“Invisible People” Inspired by Tulsa’s Center of Hope
By Sallie Godwin, PR Director, Tulsa Area Command
Singing pirates, sword-fighting puppets, belly-dancing cowgirls – when Thomas Gibbs moved in the Center of Hope last year, no one had a clue his stay there was the beginning of an unusual adventure for The Salvation Army’s Tulsa Area Command. Yet that’s what happened this summer when the Tulsa Command became involved with “Invisible People,” a dance, theater and music production about homelessness created by Thomas’s mother Shadia Dahlal.
Like most people, Shadia had not thought about homelessness until it hit someone in her family. Thomas had lost his job and needed a place to stay. “He has Asperger’s and some other issues, and I was just so grateful that there was a place he could go and stay. I was very impressed with the people in charge of the Center of Hope and the care they showed everyone there,” she said.
Shadia owns the Belly Dance Academy of Tulsa and is artistic director of the Tulsa Folkloric Dance Theater, the non-profit organization that produced the show. Following her son’s stay at The Salvation Army’s Center of Hope, a homeless shelter and social services center, she was inspired to write a poem, which she titled “Invisible People.” Her husband put the poem to music and it became the name – and theme – of the production. Shadia said she called the poem “Invisible People” because “so many people who are homeless aren’t dealing with mental illness or fighting substance abuse. But they are just as invisible to the rest of society as those who are.”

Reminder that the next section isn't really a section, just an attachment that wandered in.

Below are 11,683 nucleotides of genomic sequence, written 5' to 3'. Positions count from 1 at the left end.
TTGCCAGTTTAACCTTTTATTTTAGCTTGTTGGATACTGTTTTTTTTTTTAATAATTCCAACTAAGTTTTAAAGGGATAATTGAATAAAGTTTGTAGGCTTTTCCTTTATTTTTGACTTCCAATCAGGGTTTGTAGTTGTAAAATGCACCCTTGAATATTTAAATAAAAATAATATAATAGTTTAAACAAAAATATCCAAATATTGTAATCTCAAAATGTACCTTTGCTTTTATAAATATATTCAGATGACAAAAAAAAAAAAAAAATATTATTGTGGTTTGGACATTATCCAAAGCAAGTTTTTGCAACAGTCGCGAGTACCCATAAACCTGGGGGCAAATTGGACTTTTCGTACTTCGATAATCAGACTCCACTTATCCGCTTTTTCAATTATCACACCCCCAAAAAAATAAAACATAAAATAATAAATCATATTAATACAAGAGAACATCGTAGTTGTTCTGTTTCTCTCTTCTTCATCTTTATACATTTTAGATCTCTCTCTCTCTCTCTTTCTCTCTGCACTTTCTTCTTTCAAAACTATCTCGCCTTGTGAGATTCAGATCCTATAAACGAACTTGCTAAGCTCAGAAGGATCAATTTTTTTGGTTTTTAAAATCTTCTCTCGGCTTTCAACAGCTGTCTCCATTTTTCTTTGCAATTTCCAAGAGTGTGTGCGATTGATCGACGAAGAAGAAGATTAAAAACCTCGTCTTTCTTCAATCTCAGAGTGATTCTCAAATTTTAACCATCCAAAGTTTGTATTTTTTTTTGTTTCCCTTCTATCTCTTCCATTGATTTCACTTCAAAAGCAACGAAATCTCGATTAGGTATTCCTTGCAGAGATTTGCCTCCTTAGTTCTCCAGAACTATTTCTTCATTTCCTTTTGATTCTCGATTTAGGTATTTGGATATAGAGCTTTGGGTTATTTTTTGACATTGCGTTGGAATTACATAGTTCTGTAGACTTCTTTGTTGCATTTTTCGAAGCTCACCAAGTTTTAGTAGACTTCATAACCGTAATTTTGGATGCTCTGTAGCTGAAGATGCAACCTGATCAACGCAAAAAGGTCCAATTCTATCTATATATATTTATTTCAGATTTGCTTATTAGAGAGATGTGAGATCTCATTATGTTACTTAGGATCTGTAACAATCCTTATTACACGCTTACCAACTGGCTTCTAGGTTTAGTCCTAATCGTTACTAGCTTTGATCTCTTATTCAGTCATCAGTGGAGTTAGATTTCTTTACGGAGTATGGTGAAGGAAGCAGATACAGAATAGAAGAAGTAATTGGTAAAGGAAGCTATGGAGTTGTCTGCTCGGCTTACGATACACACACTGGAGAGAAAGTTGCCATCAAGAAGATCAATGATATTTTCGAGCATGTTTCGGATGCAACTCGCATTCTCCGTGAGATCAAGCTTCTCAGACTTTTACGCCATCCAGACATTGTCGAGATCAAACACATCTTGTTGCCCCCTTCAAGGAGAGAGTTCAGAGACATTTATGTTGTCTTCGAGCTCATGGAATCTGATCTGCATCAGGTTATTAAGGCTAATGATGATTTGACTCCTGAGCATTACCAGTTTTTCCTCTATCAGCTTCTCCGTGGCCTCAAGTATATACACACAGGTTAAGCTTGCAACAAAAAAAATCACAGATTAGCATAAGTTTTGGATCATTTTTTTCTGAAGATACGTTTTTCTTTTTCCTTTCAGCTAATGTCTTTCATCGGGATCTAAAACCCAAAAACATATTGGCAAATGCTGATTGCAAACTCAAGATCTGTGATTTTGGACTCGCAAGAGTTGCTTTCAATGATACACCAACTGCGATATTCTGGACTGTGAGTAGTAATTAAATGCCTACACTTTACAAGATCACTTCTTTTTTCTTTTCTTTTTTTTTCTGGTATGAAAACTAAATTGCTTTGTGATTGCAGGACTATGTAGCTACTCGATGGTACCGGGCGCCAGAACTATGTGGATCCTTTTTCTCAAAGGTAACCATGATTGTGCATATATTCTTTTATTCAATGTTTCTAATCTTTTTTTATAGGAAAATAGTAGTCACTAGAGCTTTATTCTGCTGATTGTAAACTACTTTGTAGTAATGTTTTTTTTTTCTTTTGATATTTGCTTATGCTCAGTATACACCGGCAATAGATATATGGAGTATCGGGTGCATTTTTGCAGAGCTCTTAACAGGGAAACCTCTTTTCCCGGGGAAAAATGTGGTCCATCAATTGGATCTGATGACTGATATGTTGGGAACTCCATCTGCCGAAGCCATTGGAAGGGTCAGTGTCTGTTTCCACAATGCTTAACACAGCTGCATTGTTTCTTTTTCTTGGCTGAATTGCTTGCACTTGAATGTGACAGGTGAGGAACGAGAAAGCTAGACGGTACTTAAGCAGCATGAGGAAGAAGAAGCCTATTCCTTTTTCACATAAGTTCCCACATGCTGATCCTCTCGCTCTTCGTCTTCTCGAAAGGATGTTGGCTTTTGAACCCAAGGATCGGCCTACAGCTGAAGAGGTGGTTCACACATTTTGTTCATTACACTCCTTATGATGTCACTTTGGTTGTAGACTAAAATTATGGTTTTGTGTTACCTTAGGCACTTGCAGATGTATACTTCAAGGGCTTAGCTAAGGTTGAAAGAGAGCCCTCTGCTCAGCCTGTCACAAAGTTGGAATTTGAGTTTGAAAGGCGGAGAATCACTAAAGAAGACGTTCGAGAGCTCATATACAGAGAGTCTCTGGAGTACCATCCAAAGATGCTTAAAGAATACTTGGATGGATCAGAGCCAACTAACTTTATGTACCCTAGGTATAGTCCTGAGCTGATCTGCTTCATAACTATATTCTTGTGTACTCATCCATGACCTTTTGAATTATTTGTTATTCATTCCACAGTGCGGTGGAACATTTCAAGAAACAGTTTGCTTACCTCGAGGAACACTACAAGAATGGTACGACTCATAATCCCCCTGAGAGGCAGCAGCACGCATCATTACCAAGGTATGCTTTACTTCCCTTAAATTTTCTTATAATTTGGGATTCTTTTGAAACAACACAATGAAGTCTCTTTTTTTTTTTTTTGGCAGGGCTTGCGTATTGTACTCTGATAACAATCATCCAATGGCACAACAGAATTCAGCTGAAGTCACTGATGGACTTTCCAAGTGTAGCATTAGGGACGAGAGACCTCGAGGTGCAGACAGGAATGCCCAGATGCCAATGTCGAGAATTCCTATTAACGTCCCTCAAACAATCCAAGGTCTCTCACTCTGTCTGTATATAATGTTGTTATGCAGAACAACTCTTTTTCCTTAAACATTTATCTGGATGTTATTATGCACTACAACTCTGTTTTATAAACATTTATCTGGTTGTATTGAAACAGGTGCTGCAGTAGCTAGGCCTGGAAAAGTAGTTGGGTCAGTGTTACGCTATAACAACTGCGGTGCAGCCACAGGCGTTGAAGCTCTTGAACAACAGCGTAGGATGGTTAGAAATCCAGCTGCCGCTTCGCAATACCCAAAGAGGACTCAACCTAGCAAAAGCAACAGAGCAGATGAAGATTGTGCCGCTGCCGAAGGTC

Shadia reached out to the Center of Hope and told her about her idea for the production. She worked with several of the Center’s homeless guests to use their photographs as the show’s backdrop and even invited them to the dress rehearsal.
The dress rehearsal was held July 7 at the Tulsa Performing Arts Center, the premier live- theater venue in Tulsa. Local Salvation Army leaders Majors Roy and Kathy Williams attended the show along with 10 of the guests who had posed for photographs. As honored guests, they were the only people allowed to attend the dress rehearsal. Everyone sat enthralled as a dumpster morphed into a pirate ship and two pirates emerged to act as singing ambassadors from the world of people’s dreams to the reality of an alley where homeless people lived.
The grand finale of the show was a slide show created with huge photographs of the guests from the Center of Hope. After the curtain call, the guests mingled with the performers, some of whom were moved to tears. “The whole cast was touched. It was nice to have them there,” Shadia said. The homeless guests seemed to enjoy the project and handled challenges with humor and grace.
Sallie Godwin is PR Director at the Tulsa Area Command. Sallie began her career as a newspaper reporter and enjoys writing and shooting photographs for six Boys & Girls Clubs and the Center of Hope homeless shelter in Tulsa. She also writes posts for salarmytulsa.blogspot.com.